Microsoft CEO Satya Nadella

  • Amazon seems like an unstoppable force in the cloud computing market.
  • But No. 2 cloud player Microsoft is gaining ground.
  • Here's the story of how Microsoft CEO met with the CEO of advertising giant WPP and subtly reminded him of the risk of choosing the wrong cloud company.
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Advertising agency giant WPP has been a partner with Microsoft for years.

So when it came time to meet and pitch WPP's new CEO, Mark Read, appointed last September, Microsoft brought out the big gun: Microsoft CEO Satya Nadella.

Flanked by about 20 people from each of their organisations, Nadella marched straight up to Read the moment introductions were over, reports Businessweek's Austin Carr and Dina Bass as part of a profile on Nadella.

He politely listened to Read talk about WPP's digital needs for nearly a quarter of an hour before gently saying, "We don't want you to think of this as just building an app on our platform. We want to enable you to build your own platform."

The words were a code.

Nadella was reminding Read that unlike giant cloud provider Amazon, Microsoft isn't competing with WPP. It isn't a retailer competing with WPP's customer's either. And although it does have Bing and does sell ads, it also has an ad sales partnership with WPP.

Nadella's sales pitch is simple, and one used not just with ad agency giant WPP but with retailers, an industry Amazon has really clobbered: Do you trust a technology partner to store their data, handle their transactions, know the most intimate details of their business, if that tech partner is also a competitor?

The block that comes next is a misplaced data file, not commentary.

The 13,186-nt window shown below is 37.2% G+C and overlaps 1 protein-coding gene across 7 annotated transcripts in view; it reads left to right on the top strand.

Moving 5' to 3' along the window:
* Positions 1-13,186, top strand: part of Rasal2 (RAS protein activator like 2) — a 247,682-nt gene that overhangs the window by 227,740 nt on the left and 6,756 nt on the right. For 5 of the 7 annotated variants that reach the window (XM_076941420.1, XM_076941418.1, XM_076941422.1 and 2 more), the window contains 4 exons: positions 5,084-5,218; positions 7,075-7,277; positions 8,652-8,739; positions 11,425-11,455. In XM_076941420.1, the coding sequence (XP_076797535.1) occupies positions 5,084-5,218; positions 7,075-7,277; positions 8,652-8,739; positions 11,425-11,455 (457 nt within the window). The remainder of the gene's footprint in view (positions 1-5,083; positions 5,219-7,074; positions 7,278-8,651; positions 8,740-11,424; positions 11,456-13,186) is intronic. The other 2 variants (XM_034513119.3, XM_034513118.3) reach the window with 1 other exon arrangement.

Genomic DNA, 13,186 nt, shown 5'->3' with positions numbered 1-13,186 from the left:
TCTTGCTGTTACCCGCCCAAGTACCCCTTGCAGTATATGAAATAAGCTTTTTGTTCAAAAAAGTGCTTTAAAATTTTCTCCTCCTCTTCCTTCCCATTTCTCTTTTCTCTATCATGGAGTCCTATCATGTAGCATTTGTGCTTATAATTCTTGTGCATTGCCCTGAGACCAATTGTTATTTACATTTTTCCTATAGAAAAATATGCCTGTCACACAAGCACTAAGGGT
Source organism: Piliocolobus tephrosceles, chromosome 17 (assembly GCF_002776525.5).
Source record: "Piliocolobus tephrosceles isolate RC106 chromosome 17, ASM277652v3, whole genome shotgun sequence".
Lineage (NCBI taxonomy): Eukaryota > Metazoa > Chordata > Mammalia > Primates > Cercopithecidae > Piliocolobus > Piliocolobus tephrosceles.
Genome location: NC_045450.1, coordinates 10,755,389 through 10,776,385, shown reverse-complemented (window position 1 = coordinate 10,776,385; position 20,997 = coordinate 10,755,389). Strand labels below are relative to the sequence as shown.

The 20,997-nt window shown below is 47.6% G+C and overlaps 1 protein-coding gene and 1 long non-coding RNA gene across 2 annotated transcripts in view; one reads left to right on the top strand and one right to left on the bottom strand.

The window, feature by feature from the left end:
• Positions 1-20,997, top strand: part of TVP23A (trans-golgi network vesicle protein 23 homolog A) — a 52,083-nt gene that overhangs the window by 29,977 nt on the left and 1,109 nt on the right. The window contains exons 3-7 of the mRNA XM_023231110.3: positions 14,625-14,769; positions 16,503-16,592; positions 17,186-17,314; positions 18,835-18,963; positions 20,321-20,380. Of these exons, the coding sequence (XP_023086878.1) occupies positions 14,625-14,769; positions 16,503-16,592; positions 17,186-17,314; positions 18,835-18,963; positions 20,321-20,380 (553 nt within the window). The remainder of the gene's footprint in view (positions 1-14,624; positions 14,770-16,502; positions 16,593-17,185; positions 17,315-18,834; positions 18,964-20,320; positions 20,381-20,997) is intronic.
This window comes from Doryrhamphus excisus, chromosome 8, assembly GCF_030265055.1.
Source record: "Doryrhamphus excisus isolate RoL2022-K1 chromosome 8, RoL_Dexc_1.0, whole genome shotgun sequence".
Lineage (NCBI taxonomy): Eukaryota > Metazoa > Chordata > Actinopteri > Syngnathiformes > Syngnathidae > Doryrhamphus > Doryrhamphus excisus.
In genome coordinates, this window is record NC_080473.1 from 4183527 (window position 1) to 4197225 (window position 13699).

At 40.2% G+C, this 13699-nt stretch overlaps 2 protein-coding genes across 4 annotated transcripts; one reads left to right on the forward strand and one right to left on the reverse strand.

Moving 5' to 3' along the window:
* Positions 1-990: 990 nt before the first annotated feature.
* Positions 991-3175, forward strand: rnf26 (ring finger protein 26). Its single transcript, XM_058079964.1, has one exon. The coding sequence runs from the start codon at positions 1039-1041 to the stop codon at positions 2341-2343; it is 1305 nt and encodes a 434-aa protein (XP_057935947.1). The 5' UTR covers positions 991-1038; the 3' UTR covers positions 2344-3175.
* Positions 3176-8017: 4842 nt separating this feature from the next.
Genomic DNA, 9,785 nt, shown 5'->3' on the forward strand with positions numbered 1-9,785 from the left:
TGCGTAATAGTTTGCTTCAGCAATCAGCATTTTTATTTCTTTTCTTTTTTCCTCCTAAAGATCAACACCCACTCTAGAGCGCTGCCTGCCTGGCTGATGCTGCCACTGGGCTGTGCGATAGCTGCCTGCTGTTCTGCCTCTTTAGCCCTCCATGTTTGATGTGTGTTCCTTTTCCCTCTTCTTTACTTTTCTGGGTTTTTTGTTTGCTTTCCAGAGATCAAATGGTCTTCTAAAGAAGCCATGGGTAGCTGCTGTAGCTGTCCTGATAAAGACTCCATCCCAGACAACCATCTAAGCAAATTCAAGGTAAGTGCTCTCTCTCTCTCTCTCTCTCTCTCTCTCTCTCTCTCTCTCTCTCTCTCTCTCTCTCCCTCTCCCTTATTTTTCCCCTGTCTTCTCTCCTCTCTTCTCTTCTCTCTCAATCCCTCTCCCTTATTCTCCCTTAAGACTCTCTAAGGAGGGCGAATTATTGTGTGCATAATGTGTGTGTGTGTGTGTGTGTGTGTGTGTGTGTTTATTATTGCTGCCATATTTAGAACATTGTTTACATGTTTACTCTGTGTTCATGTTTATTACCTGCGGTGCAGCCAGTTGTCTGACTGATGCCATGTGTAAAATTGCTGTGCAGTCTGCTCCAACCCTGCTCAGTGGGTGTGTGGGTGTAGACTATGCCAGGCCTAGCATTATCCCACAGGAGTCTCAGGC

This fear is one of the reasons why major retailers like Walmart and Kroger have chosen Microsoft over Amazon. And Microsoft isn't alone in using it. Google's cloud has deliberately gone after the retail market as well, with the same argument.

The message wasn't lost on Read, Businessweek reports.

WPP's famous billionaire founder Martin Sorrell (who resigned last year over allegations of personal misconduct leading to Read's promotion as CEO), spent much of last year warning the world that Amazon's advertising business was underestimated.

He called Amazon names like "tentacles" and said its advertising business was a growing "pimple" or "boil"in various interviews.

WPP began offering brands creative services to help them advertise on Amazon back in 2017. And, like he predicted, Amazon's advertising business has been growing.

He saw it as a direct threat to Google and Facebook but also one to WPP, admitting that Amazon "kept him up at night." That's because digital ad companies like Google, Facebook and Amazon all have their own enormous sales forces and work with brands directly, cutting out the need for creative agency.

Amazon is also working to build out its ad sales force. It's currently looking to hire nearly 1,700 people for advertising sales jobs, according to its website.

Nadella's fear tactic clearly doesn't work on everyone. Amazon remains the market share leader in cloud, with plenty of companies, especially outside of retail, choosing AWS.

Ironically, one of Amazon's Web Services biggest customers is Netflix. It began using Amazon back before Amazon began competing with it.

This even though, as Bloomberg reveals, Netflix's co-founder and CEO Reed Hastings was Nadella's mentor back when Hastings was a Microsoft board member. Hastings left the board in 2012. And despite his close relationship with Nadella, and the fact that Amazon now has its own movie studio and streaming services, it has yet to ditch AWS for Azure.

Still, Amazon's willingness to compete with its partners and customers could be AWS's achilles heel and one that Nadella seems ready to exploit.

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